If you’re ever tempted to go to the Blues Kitchen in Camden, take my advice: don’t. I love the blues and I love live music but after spending all of about, oh, ten minutes in this pitiful tarted-up gastropub, I’d quite happily claim to hate both.
As a music venue, it’s an utter joke. Want to experience a night at the Blues Kitchen without actually going there? Easy peasy. Get on a packed tube train at rush hour while listening to BB King on your iPod at half-volume and throw ten pound notes out of the train doors every few minutes.
Though actually, that’s not quite true. At least on the tube you’re less likely to be shoved around by a crowd of preening, braying tosspots with no regard for personal space or etiquette.
Overpriced, overheated and full to bursting with inconsiderate scumbags, this venue is one of the worst I’ve ever been to. From the Google Image printouts of Mississippi John Hurt on its walls to its £4.50 shot prices (nearly a fiver for a shot, ferchirssakes), it tries half-heartedly to be an ersatz juke joint for U2 fans and fails even at that.
The final straw is that if you want to see any of the acts billed, you have to wait ‘til gone 10:30pm, just so the bloody place can crowbar yet more drinks money out of any poor misguided music fans who’ve been hoodwinked through the door.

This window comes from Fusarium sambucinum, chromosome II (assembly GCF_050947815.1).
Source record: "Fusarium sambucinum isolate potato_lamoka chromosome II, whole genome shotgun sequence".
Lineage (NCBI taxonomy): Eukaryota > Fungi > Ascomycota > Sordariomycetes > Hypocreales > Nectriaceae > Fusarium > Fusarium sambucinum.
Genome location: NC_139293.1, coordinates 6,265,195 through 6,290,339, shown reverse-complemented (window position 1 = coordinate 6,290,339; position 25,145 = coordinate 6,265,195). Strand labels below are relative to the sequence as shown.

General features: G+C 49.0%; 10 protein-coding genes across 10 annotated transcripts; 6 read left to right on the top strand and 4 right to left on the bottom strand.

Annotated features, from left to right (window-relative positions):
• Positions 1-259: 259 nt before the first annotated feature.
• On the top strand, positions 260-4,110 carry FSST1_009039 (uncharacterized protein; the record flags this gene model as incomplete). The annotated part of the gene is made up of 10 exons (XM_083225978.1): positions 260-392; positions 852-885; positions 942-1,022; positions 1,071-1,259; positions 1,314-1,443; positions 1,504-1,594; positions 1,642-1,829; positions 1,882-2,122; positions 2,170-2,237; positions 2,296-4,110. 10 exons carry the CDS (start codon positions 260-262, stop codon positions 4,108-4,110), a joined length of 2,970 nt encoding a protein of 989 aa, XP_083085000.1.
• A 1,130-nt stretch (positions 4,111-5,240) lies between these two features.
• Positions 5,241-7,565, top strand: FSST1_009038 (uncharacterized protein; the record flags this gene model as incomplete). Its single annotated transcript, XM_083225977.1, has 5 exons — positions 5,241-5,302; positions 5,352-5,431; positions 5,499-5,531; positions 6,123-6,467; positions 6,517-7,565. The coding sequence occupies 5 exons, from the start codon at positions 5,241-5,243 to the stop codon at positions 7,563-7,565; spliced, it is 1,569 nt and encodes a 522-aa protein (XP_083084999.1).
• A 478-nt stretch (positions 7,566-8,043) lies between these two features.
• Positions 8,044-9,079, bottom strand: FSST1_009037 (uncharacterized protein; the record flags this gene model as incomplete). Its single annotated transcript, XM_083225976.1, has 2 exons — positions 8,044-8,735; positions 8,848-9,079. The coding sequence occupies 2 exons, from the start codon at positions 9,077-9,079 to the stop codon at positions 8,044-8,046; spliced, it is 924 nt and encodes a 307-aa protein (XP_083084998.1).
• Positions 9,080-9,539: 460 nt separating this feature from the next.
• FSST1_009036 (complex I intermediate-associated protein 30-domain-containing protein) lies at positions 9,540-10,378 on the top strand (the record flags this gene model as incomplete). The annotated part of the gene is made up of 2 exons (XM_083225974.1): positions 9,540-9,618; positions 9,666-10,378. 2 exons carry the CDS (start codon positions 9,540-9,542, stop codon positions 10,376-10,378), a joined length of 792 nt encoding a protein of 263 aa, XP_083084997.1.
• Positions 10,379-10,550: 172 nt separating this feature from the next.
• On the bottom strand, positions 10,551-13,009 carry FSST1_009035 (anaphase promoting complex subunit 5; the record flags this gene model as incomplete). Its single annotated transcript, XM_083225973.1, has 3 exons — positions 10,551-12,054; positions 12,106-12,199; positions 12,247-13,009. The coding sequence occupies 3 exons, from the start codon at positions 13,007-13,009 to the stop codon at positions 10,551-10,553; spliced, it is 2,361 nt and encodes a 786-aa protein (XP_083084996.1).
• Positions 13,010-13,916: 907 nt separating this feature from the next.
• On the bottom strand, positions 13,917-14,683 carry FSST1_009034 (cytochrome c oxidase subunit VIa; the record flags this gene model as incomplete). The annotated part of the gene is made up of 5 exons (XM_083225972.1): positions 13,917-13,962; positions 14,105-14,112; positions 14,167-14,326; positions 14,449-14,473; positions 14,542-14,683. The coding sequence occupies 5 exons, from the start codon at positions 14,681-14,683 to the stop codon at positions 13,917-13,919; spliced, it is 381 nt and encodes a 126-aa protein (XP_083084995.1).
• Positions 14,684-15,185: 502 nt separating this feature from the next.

I don’t want to waste any more of my time recounting what an utter hell-hole this place is: frankly it doesn’t deserve notice beyond “just don’t go”. No matter how good the acts are you see on the posters outside, you’d have more fun listening to a CD at home.
If you’ll pardon me getting a little scatological, fuck the Blues Kitchen, fuck it to hell. Even Camden Rock’s preferable to this. Never go there! Ever! Bah.
Friday, 12 August 2011
I’ve recently been listening to some of the Battletoads & Double Dragon SNES soundtrack pretty obsessively (God knows why, maybe I’m pregnant), but it was only today I bothered to seek out the Mega Drive/Genesis version of the game’s music. Carumba! What a difference. Evidently the two machines’ soundcards were worlds apart when it came to quality/fidelity. The SNES sounds like a decent quality boom-box; the Mega Drive like a swarm of angry, shrieking metal wasps (not that that's a bad thing). Compare these examples and marvel at how not all 16-bit games consoles were created equal…